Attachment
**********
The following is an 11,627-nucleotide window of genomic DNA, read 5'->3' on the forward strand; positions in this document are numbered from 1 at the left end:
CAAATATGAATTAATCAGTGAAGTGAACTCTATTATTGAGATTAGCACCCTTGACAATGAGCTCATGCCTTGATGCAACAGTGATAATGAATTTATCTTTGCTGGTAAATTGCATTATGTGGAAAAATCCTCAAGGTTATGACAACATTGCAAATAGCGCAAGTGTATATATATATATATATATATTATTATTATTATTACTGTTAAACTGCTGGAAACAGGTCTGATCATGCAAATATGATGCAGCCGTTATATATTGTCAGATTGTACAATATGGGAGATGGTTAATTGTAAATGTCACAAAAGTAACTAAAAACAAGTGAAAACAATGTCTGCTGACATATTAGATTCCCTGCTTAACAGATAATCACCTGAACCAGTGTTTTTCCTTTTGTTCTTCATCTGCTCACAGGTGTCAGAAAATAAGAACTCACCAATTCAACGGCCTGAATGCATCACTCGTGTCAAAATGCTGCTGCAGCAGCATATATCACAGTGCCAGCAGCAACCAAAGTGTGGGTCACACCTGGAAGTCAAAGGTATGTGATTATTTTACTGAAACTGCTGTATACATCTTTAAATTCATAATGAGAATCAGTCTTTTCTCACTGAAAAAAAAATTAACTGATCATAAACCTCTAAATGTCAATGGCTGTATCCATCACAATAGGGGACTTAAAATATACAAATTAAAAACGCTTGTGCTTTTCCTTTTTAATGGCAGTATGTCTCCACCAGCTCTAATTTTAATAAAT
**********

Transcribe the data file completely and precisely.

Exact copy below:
The following is an 11,627-nucleotide window of genomic DNA, read 5'->3' on the forward strand; positions in this document are numbered from 1 at the left end:
CAAATATGAATTAATCAGTGAAGTGAACTCTATTATTGAGATTAGCACCCTTGACAATGAGCTCATGCCTTGATGCAACAGTGATAATGAATTTATCTTTGCTGGTAAATTGCATTATGTGGAAAAATCCTCAAGGTTATGACAACATTGCAAATAGCGCAAGTGTATATATATATATATATATATTATTATTATTATTACTGTTAAACTGCTGGAAACAGGTCTGATCATGCAAATATGATGCAGCCGTTATATATTGTCAGATTGTACAATATGGGAGATGGTTAATTGTAAATGTCACAAAAGTAACTAAAAACAAGTGAAAACAATGTCTGCTGACATATTAGATTCCCTGCTTAACAGATAATCACCTGAACCAGTGTTTTTCCTTTTGTTCTTCATCTGCTCACAGGTGTCAGAAAATAAGAACTCACCAATTCAACGGCCTGAATGCATCACTCGTGTCAAAATGCTGCTGCAGCAGCATATATCACAGTGCCAGCAGCAACCAAAGTGTGGGTCACACCTGGAAGTCAAAGGTATGTGATTATTTTACTGAAACTGCTGTATACATCTTTAAATTCATAATGAGAATCAGTCTTTTCTCACTGAAAAAAAAATTAACTGATCATAAACCTCTAAATGTCAATGGCTGTATCCATCACAATAGGGGACTTAAAATATACAAATTAAAAACGCTTGTGCTTTTCCTTTTTAATGGCAGTATGTCTCCACCAGCTCTAATTTTAATAAAT